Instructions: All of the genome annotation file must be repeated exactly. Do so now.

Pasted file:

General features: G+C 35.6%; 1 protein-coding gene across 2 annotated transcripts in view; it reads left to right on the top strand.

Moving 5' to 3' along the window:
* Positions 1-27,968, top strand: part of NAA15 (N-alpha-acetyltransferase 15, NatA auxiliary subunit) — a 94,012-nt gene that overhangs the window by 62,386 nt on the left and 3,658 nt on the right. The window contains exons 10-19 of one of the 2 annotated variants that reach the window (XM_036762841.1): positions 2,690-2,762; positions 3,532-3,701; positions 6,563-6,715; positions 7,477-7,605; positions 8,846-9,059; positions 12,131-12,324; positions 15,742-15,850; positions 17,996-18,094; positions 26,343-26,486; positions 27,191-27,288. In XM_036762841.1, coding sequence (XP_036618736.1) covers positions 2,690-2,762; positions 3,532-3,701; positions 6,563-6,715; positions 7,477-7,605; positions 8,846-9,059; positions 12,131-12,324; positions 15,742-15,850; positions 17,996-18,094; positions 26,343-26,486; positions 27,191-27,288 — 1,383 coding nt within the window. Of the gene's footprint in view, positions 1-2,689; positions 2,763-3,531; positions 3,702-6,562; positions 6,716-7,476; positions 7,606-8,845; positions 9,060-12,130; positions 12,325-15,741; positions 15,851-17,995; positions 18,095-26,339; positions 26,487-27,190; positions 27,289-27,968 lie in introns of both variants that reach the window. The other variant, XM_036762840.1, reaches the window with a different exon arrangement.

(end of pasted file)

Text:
General features: G+C 35.6%; 1 protein-coding gene across 2 annotated transcripts in view; it reads left to right on the top strand.

Moving 5' to 3' along the window:
* Positions 1-27,968, top strand: part of NAA15 (N-alpha-acetyltransferase 15, NatA auxiliary subunit) — a 94,012-nt gene that overhangs the window by 62,386 nt on the left and 3,658 nt on the right. The window contains exons 10-19 of one of the 2 annotated variants that reach the window (XM_036762841.1): positions 2,690-2,762; positions 3,532-3,701; positions 6,563-6,715; positions 7,477-7,605; positions 8,846-9,059; positions 12,131-12,324; positions 15,742-15,850; positions 17,996-18,094; positions 26,343-26,486; positions 27,191-27,288. In XM_036762841.1, coding sequence (XP_036618736.1) covers positions 2,690-2,762; positions 3,532-3,701; positions 6,563-6,715; positions 7,477-7,605; positions 8,846-9,059; positions 12,131-12,324; positions 15,742-15,850; positions 17,996-18,094; positions 26,343-26,486; positions 27,191-27,288 — 1,383 coding nt within the window. Of the gene's footprint in view, positions 1-2,689; positions 2,763-3,531; positions 3,702-6,562; positions 6,716-7,476; positions 7,606-8,845; positions 9,060-12,130; positions 12,325-15,741; positions 15,851-17,995; positions 18,095-26,339; positions 26,487-27,190; positions 27,289-27,968 lie in introns of both variants that reach the window. The other variant, XM_036762840.1, reaches the window with a different exon arrangement.